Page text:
Several postoperative complications are seen in paediatric anaesthesia. This review will focus mainly on postoperative pain, emergence delirium (ED), and postoperative nausea and vomiting (PONV) which are common postoperative concerns despite improvements in anaesthetic and surgical techniques.

The multimodal strategies including opioids, non-steroidal anti-inflammatory drugs (NSAIDs), acetaminophen, regional anaesthetic techniques, ketamine, dexamethasone, and alpha-2 adrenergic agonists play an important role in decreasing the postoperative morbidity.

Extensive literature was searched with keywords of various postoperative concerns in children from Pubmed and specific journals, namely, Pediatric Anesthesia.

   Postoperative Pain Top

Pain, as defined by International Association for Study of Pain, is an unpleasant sensory and emotional experience associated with actual or potential tissue damage or described in terms of such damage.[1] The multimodal approach to pain management involving cognitive, behavioural, physical, and pharmacological interventions is required for effective pain control and should be provided to all children, even for minor painful procedures to prevent the development of fear and anxiety. A careful assessment of the severity of pain using various age-specific pain scoring systems is essential for providing effective analgesia in paediatric patients.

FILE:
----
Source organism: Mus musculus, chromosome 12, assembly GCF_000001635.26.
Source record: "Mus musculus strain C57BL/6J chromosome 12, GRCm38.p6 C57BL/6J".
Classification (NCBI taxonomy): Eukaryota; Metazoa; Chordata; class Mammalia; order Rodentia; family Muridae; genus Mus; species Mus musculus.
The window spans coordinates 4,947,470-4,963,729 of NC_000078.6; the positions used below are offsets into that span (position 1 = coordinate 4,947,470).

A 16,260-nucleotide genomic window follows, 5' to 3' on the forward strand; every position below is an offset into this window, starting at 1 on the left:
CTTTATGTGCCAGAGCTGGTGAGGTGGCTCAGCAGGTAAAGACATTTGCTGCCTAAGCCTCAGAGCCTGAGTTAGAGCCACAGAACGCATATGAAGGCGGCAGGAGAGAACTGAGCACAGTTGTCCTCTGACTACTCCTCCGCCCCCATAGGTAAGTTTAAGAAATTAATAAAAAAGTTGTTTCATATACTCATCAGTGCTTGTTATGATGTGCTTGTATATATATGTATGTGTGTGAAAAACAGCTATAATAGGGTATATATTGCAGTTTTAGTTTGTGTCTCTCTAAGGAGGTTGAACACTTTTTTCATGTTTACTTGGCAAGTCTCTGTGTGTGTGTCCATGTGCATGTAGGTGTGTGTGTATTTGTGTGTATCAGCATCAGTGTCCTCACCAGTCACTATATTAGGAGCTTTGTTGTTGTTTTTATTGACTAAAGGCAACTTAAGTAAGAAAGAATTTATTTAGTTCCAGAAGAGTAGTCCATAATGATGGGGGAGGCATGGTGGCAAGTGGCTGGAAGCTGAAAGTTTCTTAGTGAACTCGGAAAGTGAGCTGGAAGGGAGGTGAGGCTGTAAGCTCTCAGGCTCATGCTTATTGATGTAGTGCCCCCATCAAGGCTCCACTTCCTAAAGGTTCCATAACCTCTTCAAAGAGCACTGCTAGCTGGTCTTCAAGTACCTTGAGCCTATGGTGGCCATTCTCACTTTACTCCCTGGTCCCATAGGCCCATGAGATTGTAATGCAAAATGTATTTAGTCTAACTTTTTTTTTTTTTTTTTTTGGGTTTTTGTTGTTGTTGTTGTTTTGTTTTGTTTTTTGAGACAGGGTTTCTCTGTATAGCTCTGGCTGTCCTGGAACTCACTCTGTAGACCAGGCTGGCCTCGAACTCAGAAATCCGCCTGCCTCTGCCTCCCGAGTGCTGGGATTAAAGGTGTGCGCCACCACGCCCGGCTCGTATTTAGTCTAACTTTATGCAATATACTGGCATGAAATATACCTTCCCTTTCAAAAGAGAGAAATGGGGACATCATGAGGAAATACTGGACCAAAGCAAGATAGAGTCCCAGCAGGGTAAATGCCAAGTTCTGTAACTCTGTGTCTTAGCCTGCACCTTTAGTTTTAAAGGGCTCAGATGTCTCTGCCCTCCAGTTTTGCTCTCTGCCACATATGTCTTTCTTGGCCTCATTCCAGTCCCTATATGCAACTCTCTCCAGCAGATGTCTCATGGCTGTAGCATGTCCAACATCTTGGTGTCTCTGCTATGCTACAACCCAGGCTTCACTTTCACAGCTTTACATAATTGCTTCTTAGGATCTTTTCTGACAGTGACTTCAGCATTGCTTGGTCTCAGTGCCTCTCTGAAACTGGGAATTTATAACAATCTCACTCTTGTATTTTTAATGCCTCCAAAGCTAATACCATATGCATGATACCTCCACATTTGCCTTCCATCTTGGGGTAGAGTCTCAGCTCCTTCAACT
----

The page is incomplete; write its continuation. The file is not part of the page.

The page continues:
Pain perception is fully developed at about 25 weeks of gestation while the endogenous descending inhibitory pain pathways remain underdeveloped till mid-infancy.[2],[3] All these can cause an increased inflammatory response to noxious stimuli as well as more pain-related physiological changes in children as compared to adults. The under treatment of acute pain in children can lead to activation of physiological and biochemical stress response, leading to impaired metabolic, endocrine, neurologic, pulmonary, and immunologic functions. The resulting adverse consequences are emergence delirium (ED) and postoperative nausea and vomiting (PONV) in the immediate postoperative period, and abnormal pain responses such as hyperalgesia and chronic pain states [4] in the later stages.